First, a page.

What have you done to your DEFENDER today?


Well-known member
I made these in my garage with my cnc router. I’d love to offer these but my router isn’t really set up to mill steel. I can do it but it chews up bits.
That's awesome!(the milling them part, not that it chews up the bits) I will be willing to pay for extra bits is need be of course. Saves me from welding and hacking an ugly set myself.
The rear disc conversion won't happen for a few months(I want to drive and enjoy the vehicle and sort of learn it-coming from a jeep background-) but I know I will need to when the rear drums need servicing. All in all not a bad conversion

John Z

Well-known member
I decided that the wiring on my battery was so dodgy that I was afraid that it would become "ol' sparky" at some point. I have a winch power cable, accessory fusebox cable, and a battery charger all glommed on the terminal. All I needed was a short to turn the truck into a thermite bomb. I found a slick terminal from a company called KnuKoncepts called "Ultimate Battery Terminal" that would allow me to attach all of the required cables neatly, and provide insulation. Here is what they look like.
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The wires secure via set screws (I tinned the wires before installation). There is a side post for the original battery cable. So I went from this:
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to this for about $20 bucks.

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Here is the link to their web site: http://www.knukonceptz.com/sp/ultimate-positive-battery-terminal/
So I guess I wasn't really paying attention when I ordered mine. But here's the funny/not so funny part. They still sent me 2 negative terminal adapters instead of contacting me before shipping and asking. So now I have to exchange it.


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Well-known member
They mention on the web site that the POS and NEG are different to prevent reverse polarity. With shipping, you might be better off simply ordering a POS one and keeping the one you have.


Well-known member
Added Noico sound and heat insulation to the front doors as well inside the way too expensive for what you get, rovers north door panels to keep things tidy and noise free. The doors and cabin feel completely different now. Will continue in the front and engine bay.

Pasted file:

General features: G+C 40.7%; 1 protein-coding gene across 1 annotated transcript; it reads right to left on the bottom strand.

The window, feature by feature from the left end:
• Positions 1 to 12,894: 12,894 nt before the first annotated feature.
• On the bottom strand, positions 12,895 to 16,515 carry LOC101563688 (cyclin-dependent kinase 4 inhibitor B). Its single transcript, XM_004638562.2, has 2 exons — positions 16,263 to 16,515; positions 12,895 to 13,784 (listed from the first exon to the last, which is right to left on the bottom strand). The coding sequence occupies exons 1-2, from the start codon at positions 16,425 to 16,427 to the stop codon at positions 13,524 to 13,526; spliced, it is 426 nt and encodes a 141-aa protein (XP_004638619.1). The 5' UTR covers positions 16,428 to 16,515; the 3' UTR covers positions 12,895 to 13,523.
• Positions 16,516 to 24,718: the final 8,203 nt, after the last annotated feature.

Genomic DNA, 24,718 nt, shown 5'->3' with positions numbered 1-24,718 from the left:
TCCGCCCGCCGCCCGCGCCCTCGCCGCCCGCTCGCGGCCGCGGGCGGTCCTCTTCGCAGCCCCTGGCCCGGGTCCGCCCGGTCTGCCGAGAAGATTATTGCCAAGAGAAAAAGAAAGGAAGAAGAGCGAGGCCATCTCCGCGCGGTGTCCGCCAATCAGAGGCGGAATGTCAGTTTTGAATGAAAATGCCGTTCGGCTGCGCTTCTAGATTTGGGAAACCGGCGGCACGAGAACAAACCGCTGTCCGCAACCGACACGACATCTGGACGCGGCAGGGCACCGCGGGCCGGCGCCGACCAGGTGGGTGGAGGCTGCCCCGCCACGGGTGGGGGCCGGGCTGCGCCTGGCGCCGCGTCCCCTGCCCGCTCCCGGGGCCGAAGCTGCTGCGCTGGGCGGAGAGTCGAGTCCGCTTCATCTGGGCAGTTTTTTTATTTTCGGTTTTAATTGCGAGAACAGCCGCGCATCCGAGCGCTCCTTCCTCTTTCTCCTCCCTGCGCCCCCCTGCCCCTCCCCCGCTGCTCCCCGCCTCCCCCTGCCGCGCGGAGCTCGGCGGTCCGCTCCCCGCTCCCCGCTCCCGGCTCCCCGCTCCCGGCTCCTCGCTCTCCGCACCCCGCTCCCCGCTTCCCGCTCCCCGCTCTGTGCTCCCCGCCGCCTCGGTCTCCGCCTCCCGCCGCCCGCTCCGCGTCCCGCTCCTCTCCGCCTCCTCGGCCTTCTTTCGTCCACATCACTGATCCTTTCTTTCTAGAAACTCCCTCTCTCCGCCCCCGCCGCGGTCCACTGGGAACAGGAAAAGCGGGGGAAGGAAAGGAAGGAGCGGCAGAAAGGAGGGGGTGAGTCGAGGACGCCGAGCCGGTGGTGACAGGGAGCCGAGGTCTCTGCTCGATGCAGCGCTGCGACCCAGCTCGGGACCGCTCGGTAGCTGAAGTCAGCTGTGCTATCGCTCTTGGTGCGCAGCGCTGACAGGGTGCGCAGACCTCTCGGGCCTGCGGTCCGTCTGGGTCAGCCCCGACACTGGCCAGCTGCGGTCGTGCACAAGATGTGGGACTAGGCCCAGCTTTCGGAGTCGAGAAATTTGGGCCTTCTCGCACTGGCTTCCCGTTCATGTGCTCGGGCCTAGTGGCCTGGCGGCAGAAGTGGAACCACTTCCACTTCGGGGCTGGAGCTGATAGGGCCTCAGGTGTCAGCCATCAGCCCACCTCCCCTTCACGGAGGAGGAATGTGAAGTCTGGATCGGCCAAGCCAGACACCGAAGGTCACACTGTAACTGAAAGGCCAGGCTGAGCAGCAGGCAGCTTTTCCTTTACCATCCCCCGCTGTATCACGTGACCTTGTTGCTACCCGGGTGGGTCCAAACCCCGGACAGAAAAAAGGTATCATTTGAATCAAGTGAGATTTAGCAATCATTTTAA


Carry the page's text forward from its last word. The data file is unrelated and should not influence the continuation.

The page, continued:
Went full raptor in the interior. Need to figure out what to do with all the switches 🤔


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Well-known member
I had a full day with the landy and finally installed some of the parts that were laying around in boxes taking up space. As well I finally made the commitment to drill some new holes in the bodwork and hang more useless shit on an otherwise basic Defender. Warning.. There are a few pictures of old junk, blurry pictures and Camel Trophy dress up.

First I installed my half door tire carrier. That was a fiddly little thing and having an overhead hoist helped hold it while I could measure it all up and drill through my old, nasty painted aluminum panels. I could see for extended use this thing will need some adjustments, but overall much better than I thought it would be. It holds a spare on the rear so it does as advertised.
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Also in this photo is the new to me and this truck reverse light.. I have to say its kinda nice to finally have one! (it's never had one and I've been meaning do it for 5 years) I also installed the rear work light on a custom bracket and bolted up the dixon bate on the rear cross member. I refurbished it a few months back and I finally decided to put it on instead of letting it take up shelf space.